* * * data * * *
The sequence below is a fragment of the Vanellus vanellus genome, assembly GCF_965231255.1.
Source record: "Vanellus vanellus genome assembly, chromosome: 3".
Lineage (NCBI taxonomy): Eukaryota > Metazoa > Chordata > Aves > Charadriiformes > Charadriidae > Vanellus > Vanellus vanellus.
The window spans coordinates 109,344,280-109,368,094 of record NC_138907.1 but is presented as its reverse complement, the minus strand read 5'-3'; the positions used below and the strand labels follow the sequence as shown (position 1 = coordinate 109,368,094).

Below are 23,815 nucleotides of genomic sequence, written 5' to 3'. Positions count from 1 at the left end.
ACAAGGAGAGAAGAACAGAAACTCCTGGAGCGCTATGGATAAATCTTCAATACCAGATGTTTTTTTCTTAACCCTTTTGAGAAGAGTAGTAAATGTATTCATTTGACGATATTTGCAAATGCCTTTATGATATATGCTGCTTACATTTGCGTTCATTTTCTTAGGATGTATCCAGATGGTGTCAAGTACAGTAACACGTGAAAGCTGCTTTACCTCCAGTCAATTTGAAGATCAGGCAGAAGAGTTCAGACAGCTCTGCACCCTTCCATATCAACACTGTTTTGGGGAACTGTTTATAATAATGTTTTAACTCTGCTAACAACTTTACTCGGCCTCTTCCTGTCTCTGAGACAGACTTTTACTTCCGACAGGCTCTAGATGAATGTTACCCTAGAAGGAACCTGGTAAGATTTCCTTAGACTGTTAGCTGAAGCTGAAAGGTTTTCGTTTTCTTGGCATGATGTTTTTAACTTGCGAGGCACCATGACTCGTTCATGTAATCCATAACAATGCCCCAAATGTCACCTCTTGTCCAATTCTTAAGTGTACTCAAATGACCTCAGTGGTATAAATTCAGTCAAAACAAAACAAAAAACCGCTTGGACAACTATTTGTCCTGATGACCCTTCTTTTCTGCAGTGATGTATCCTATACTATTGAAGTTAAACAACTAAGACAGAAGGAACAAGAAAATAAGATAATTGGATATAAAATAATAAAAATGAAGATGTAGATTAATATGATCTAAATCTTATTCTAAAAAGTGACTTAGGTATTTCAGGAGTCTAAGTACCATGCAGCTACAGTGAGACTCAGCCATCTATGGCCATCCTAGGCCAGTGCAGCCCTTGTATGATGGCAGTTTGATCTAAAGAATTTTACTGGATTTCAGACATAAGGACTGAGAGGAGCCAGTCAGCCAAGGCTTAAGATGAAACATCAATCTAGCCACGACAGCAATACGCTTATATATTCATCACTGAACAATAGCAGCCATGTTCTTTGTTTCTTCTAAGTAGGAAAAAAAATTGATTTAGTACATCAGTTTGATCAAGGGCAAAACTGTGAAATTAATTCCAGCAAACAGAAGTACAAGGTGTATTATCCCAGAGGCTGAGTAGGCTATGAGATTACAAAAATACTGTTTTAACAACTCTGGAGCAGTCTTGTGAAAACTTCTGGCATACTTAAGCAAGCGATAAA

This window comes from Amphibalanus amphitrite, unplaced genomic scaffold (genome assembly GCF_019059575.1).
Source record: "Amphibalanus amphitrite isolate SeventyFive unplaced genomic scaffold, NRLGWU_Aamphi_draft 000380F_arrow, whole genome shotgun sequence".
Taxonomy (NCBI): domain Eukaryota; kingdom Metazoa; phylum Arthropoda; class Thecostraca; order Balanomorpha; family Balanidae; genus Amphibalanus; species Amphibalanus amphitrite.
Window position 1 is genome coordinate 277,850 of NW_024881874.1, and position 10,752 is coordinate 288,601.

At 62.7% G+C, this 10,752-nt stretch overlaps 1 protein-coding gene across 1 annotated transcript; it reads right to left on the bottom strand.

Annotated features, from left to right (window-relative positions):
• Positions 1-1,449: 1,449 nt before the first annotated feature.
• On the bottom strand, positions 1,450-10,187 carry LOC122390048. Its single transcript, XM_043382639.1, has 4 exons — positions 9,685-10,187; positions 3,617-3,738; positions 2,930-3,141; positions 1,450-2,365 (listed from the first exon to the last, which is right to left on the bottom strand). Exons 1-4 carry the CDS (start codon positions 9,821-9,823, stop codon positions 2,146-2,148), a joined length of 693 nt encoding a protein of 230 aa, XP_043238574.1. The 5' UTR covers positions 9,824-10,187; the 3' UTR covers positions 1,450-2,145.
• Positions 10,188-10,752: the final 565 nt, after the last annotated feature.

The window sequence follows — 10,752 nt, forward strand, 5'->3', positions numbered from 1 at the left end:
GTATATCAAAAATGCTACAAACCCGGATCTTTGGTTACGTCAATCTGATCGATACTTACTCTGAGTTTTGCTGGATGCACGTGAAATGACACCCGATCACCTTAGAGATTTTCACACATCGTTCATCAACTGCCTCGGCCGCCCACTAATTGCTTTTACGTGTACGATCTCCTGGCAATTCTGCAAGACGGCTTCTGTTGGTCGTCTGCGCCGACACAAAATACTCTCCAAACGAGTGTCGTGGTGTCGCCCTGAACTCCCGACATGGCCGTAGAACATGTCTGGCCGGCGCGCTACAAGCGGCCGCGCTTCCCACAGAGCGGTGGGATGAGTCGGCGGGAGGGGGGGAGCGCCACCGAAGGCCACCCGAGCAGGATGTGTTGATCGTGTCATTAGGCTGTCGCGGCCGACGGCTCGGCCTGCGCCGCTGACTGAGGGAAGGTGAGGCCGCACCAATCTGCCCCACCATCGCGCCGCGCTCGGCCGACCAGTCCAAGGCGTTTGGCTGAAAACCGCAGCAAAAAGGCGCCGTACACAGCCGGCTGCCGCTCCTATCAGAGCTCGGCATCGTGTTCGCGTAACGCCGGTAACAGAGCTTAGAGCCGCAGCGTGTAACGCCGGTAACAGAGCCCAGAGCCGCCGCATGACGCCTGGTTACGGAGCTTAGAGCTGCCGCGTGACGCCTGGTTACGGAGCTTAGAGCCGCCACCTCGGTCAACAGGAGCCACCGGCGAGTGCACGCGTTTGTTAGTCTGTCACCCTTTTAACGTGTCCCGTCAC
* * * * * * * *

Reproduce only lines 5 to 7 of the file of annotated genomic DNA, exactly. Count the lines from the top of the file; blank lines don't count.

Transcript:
Below are 23,815 nucleotides of genomic sequence, written 5' to 3'. Positions count from 1 at the left end.
ACAAGGAGAGAAGAACAGAAACTCCTGGAGCGCTATGGATAAATCTTCAATACCAGATGTTTTTTTCTTAACCCTTTTGAGAAGAGTAGTAAATGTATTCATTTGACGATATTTGCAAATGCCTTTATGATATATGCTGCTTACATTTGCGTTCATTTTCTTAGGATGTATCCAGATGGTGTCAAGTACAGTAACACGTGAAAGCTGCTTTACCTCCAGTCAATTTGAAGATCAGGCAGAAGAGTTCAGACAGCTCTGCACCCTTCCATATCAACACTGTTTTGGGGAACTGTTTATAATAATGTTTTAACTCTGCTAACAACTTTACTCGGCCTCTTCCTGTCTCTGAGACAGACTTTTACTTCCGACAGGCTCTAGATGAATGTTACCCTAGAAGGAACCTGGTAAGATTTCCTTAGACTGTTAGCTGAAGCTGAAAGGTTTTCGTTTTCTTGGCATGATGTTTTTAACTTGCGAGGCACCATGACTCGTTCATGTAATCCATAACAATGCCCCAAATGTCACCTCTTGTCCAATTCTTAAGTGTACTCAAATGACCTCAGTGGTATAAATTCAGTCAAAACAAAACAAAAAACCGCTTGGACAACTATTTGTCCTGATGACCCTTCTTTTCTGCAGTGATGTATCCTATACTATTGAAGTTAAACAACTAAGACAGAAGGAACAAGAAAATAAGATAATTGGATATAAAATAATAAAAATGAAGATGTAGATTAATATGATCTAAATCTTATTCTAAAAAGTGACTTAGGTATTTCAGGAGTCTAAGTACCATGCAGCTACAGTGAGACTCAGCCATCTATGGCCATCCTAGGCCAGTGCAGCCCTTGTATGATGGCAGTTTGATCTAAAGAATTTTACTGGATTTCAGACATAAGGACTGAGAGGAGCCAGTCAGCCAAGGCTTAAGATGAAACATCAATCTAGCCACGACAGCAATACGCTTATATATTCATCACTGAACAATAGCAGCCATGTTCTTTGTTTCTTCTAAGTAGGAAAAAAAATTGATTTAGTACATCAGTTTGATCAAGGGCAAAACTGTGAAATTAATTCCAGCAAACAGAAGTACAAGGTGTATTATCCCAGAGGCTGAGTAGGCTATGAGATTACAAAAATACTGTTTTAACAACTCTGGAGCAGTCTTGTGAAAACTTCTGGCATACTTAAGCAAGCGATAAA

This window comes from Amphibalanus amphitrite, unplaced genomic scaffold (genome assembly GCF_019059575.1).